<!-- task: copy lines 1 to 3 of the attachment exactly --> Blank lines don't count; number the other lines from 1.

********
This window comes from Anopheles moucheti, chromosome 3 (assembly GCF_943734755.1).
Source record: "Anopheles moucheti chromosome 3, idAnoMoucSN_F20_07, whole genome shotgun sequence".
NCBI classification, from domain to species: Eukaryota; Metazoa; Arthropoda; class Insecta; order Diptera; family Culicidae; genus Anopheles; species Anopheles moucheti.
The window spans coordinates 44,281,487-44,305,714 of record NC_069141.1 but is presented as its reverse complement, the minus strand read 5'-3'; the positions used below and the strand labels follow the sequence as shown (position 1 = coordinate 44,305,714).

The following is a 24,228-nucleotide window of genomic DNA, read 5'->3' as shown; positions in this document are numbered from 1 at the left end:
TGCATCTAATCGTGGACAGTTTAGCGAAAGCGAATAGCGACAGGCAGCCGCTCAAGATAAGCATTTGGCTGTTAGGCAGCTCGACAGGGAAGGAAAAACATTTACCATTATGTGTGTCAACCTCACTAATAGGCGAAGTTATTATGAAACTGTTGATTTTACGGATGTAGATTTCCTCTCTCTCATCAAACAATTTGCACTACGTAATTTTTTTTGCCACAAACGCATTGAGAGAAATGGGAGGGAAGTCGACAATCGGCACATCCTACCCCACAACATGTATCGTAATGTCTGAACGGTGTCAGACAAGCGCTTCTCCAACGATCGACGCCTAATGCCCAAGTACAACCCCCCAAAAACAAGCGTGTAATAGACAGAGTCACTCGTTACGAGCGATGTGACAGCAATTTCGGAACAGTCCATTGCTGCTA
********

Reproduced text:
This window comes from Anopheles moucheti, chromosome 3 (assembly GCF_943734755.1).
Source record: "Anopheles moucheti chromosome 3, idAnoMoucSN_F20_07, whole genome shotgun sequence".
NCBI classification, from domain to species: Eukaryota; Metazoa; Arthropoda; class Insecta; order Diptera; family Culicidae; genus Anopheles; species Anopheles moucheti.